Doggie Seat Belts Loom in N.J. as Budget Challenges Grow
New Jersey’s unemployment rate is the highest in more than three decades. Revenue trails Governor Chris Christie’s projections by $100 million. And its assembly is considering making the state the first in the U.S. to require drivers to restrain pets in their vehicles.
Assemblywoman L. Grace Spencer, a Newark Democrat who owns a Pomeranian named A.J. along with five cats and a rabbit, has introduced a bill to require motorists to secure dogs and felines with a seatbelt-like harness if they’re not being transported in crates. Violators would get a $25 ticket that might escalate to an animal-cruelty charge with a fine of as much as $1,000 in extreme cases, such as having an unrestrained pet in the bed of a pickup.
Securing animals is “a bigger issue than people realize,” said Spencer, 44, a liability-law attorney. She said her measure will protect motorists and animals alike.
“We didn’t think that texting was so big of an issue until people started dying,” she said.
Her proposal riles Assemblyman Jay Webber, a Morris Plains Republican who calls the bill “busybody government at its best.” Webber, whose family when he was a child had a Lhasa apso, introduced a measure to clarify that failure to restrain an animal isn’t equivalent to inhumane treatment. He also said New Jersey is grappling with bigger issues, including a budget deficit and a stagnant economy.
“There are more important problems that we’re facing by a mile,” Webber said.
Christie, 50, the first-term Republican governor, is battling with Democrats who control the legislature over a tax cut that he says will help create jobs. Yet collections in the first two months of the fiscal year are almost $100 million behind the governor’s forecast, according to the state Treasury. New Jersey also has the second-highest serious mortgage delinquency rate in the U.S., as well as the highest property taxes. Its credit outlook was lowered this week to negative by Standard & Poor’s.
While the fiscal squeeze hasn’t hindered Spencer’s quest for pet safety, Kevin Roberts, a Christie spokesman, said in an e-mail that the governor hasn’t taken a position on the measure.
New Jersey, among the earliest U.S. states to ban talking and texting on mobile telephones while driving, would become the first to mandate pet restraints, according to AAA, the nation’s largest motoring group, and the Humane Society of the U.S., a Washington-based animal-protection organization.
“One of the most dangerous driving situations is people who use cell phones, but even with a law, people are still doing it,” said Dave Marmelstein, 47, who was at a dog park in Hamilton yesterday with Tycho, his 12-year-old yellow Labrador.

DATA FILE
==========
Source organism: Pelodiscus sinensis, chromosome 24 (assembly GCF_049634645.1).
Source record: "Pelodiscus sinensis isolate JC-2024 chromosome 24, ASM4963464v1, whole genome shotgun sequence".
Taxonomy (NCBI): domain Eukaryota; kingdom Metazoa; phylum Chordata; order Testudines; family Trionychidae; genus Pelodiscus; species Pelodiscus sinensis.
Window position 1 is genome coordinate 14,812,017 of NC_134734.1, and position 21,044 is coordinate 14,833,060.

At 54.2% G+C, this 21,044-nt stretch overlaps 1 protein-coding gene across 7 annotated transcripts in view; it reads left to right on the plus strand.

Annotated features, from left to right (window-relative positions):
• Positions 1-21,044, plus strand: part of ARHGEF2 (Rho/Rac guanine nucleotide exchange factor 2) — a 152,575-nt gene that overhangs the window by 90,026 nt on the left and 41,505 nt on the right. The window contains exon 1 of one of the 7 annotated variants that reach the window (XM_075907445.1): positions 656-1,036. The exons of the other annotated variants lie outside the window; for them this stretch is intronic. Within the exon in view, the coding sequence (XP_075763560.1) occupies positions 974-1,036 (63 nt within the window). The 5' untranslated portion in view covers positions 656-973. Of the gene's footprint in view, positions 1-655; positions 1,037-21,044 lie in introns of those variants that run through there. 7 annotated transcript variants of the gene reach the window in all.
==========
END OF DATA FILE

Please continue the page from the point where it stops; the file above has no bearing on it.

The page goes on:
Spencer “only means the best and I don’t think she’s a kook,” Marmelstein said. “But it just makes me feel like: ‘Oh, come on already.’”
Former Governor Jon Corzine witnessed firsthand what can happen to unbelted vehicle occupants. He almost died in a 2007 wreck while riding unbuckled in a Chevrolet Suburban driven by a state trooper at 91 miles per hour.
“It took a remarkable team of doctors and a series of miracles to save my life when all I needed was a seat belt,” the Democrat said in a video recorded after his recovery.
Spencer’s measure to restrain pets is supported by Scott Law, an Edison firefighter who witnesses the aftermath of accidents daily and says driver distractions, including mobile phones and animals, are a recurring cause.
When Law was 7, a driver returning home with takeout Chinese food and a dog in the car jumped a curb and hit him, the fireman said. He said he was thrown 50 feet, spent a week in a coma and was left with a stutter.
“They think it’s cute when they’re driving with the dog on their lap, but it’s not cute and it’s not safe,” Law said. “We love our dogs and we want to be with them all the time, but I think we kind of get a little careless at times and we sacrifice their safety.”
Paulina Dombrowski, 22, a marketing assistant from Hamilton, said she always uses a restraining harness for her goldendoodle, Palmer.
“When you have a 35-pound body on you there’s really nothing you can do,” Dombrowski said as she took a break from playing fetch with Palmer at the park.
While other states have treated the issue of pets as a distraction, none has mandated belts. Motorists in Arizona and Connecticut may be cited for distracted driving if an unleashed pet interferes. In Hawaii, pets are banned from operators’ laps.
Each day, more than 15 people are killed and 1,200 injured in crashes that were reported to involve a distracted driver, according to the Centers for Disease Control and Prevention. It defines distraction as taking one’s eyes or mind off the road or hands off the steering wheel.
Almost one in five drivers who travel with dogs said they’ve removed their hands from the wheel to keep a pet from the front seat, according to a 2011 poll conducted by AAA and Kurgo, a manufacturer of animal seat belts. Twenty-three percent said they’ve held a dog in place while braking.
“It’s like having a loose child in the car,” said Kirsten Theisen, director of pet-care issues with the Humane Society.
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